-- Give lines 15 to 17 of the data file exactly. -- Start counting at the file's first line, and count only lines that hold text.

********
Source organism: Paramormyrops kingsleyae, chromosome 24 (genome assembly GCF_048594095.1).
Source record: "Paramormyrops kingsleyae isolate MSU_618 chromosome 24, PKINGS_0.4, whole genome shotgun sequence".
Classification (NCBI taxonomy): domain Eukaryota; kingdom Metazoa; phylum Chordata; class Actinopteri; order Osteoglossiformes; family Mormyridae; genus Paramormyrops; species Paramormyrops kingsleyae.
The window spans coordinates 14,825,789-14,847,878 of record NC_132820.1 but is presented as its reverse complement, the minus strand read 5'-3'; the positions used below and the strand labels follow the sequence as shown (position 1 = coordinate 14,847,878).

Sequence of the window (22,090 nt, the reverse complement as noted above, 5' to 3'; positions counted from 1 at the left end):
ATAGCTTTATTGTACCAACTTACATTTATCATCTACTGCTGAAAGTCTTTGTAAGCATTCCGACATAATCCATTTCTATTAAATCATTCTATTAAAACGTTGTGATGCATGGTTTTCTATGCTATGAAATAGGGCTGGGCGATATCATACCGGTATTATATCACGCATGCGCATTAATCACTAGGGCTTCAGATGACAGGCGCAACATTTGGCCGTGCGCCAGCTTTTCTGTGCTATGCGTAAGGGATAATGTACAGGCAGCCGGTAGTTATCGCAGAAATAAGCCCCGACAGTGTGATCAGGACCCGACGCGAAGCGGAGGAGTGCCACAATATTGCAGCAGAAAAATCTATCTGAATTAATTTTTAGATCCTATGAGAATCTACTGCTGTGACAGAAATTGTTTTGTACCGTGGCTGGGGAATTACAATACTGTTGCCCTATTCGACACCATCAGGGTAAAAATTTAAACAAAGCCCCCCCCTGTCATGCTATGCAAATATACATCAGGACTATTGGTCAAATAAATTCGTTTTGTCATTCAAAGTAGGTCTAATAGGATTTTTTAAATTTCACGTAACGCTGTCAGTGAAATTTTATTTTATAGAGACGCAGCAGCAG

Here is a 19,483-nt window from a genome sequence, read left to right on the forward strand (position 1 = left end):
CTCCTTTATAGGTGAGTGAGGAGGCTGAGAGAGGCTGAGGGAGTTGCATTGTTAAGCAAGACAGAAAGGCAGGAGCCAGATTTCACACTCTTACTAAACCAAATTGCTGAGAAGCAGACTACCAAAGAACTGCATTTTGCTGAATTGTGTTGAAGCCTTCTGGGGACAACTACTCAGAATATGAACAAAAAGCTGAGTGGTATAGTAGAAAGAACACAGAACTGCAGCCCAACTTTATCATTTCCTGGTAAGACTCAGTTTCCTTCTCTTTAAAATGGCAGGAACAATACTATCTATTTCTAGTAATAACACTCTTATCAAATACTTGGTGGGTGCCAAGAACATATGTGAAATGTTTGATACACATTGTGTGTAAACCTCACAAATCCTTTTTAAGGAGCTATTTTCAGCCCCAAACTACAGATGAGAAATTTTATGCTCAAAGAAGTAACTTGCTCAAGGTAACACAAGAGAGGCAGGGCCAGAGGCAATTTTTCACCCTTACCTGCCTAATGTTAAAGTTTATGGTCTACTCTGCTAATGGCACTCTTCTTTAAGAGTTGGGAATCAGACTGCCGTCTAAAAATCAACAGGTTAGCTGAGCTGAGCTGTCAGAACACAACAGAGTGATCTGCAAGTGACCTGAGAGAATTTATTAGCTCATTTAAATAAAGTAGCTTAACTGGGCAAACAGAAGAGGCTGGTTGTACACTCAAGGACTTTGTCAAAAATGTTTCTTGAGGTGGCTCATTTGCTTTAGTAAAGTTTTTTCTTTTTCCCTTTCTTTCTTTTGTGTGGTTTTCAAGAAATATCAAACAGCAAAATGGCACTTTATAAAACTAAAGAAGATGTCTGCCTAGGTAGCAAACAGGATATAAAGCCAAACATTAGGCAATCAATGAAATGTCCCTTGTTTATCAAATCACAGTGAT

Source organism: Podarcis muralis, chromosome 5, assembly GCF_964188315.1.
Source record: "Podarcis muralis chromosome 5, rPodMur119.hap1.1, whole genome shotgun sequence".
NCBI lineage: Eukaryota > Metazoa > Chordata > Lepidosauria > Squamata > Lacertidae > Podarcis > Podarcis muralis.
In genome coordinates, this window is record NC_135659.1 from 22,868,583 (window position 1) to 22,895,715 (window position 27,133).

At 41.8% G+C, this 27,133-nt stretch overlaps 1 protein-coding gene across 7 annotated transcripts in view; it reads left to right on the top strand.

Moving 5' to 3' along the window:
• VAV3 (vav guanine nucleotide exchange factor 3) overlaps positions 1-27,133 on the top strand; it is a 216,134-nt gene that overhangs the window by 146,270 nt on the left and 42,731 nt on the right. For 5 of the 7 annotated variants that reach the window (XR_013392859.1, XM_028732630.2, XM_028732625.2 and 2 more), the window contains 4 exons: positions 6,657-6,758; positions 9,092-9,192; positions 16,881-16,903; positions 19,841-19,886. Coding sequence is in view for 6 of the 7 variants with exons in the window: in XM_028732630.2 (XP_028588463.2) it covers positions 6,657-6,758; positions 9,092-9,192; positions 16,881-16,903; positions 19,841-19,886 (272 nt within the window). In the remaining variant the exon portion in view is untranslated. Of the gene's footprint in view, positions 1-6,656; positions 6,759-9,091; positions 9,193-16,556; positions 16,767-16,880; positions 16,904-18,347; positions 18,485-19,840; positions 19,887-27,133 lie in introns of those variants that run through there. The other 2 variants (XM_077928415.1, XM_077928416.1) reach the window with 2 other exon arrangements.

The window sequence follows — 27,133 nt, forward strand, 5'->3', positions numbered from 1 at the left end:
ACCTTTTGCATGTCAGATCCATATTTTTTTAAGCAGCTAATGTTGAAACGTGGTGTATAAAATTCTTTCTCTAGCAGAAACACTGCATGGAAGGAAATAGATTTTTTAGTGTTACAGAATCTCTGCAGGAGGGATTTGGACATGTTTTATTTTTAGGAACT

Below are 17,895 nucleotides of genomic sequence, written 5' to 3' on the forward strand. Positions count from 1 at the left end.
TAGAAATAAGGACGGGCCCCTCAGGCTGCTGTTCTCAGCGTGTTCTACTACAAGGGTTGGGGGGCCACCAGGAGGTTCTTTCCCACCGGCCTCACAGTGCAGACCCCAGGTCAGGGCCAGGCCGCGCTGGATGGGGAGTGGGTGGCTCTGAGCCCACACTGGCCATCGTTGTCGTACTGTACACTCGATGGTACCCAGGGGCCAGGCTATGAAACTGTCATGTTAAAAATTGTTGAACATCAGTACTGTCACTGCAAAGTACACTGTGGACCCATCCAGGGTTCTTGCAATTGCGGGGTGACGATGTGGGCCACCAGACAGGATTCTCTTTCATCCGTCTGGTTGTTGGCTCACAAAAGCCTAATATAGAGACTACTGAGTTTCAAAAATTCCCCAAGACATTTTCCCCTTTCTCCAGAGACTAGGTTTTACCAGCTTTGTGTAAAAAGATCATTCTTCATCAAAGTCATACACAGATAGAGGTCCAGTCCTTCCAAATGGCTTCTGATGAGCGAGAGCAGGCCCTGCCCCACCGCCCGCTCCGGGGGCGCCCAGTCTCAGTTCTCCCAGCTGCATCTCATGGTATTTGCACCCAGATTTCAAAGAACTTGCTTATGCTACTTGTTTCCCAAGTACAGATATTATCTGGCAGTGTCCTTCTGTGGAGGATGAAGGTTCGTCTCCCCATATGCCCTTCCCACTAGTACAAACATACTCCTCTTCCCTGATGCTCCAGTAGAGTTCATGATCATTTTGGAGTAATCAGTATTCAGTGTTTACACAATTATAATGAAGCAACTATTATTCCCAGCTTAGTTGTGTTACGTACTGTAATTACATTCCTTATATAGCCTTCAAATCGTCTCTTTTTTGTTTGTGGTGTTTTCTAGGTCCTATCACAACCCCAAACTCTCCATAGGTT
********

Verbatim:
• VAV3 (vav guanine nucleotide exchange factor 3) overlaps positions 1-27,133 on the top strand; it is a 216,134-nt gene that overhangs the window by 146,270 nt on the left and 42,731 nt on the right. For 5 of the 7 annotated variants that reach the window (XR_013392859.1, XM_028732630.2, XM_028732625.2 and 2 more), the window contains 4 exons: positions 6,657-6,758; positions 9,092-9,192; positions 16,881-16,903; positions 19,841-19,886. Coding sequence is in view for 6 of the 7 variants with exons in the window: in XM_028732630.2 (XP_028588463.2) it covers positions 6,657-6,758; positions 9,092-9,192; positions 16,881-16,903; positions 19,841-19,886 (272 nt within the window). In the remaining variant the exon portion in view is untranslated. Of the gene's footprint in view, positions 1-6,656; positions 6,759-9,091; positions 9,193-16,556; positions 16,767-16,880; positions 16,904-18,347; positions 18,485-19,840; positions 19,887-27,133 lie in introns of those variants that run through there. The other 2 variants (XM_077928415.1, XM_077928416.1) reach the window with 2 other exon arrangements.

The window sequence follows — 27,133 nt, forward strand, 5'->3', positions numbered from 1 at the left end:
ACCTTTTGCATGTCAGATCCATATTTTTTTAAGCAGCTAATGTTGAAACGTGGTGTATAAAATTCTTTCTCTAGCAGAAACACTGCATGGAAGGAAATAGATTTTTTAGTGTTACAGAATCTCTGCAGGAGGGATTTGGACATGTTTTATTTTTAGGAACT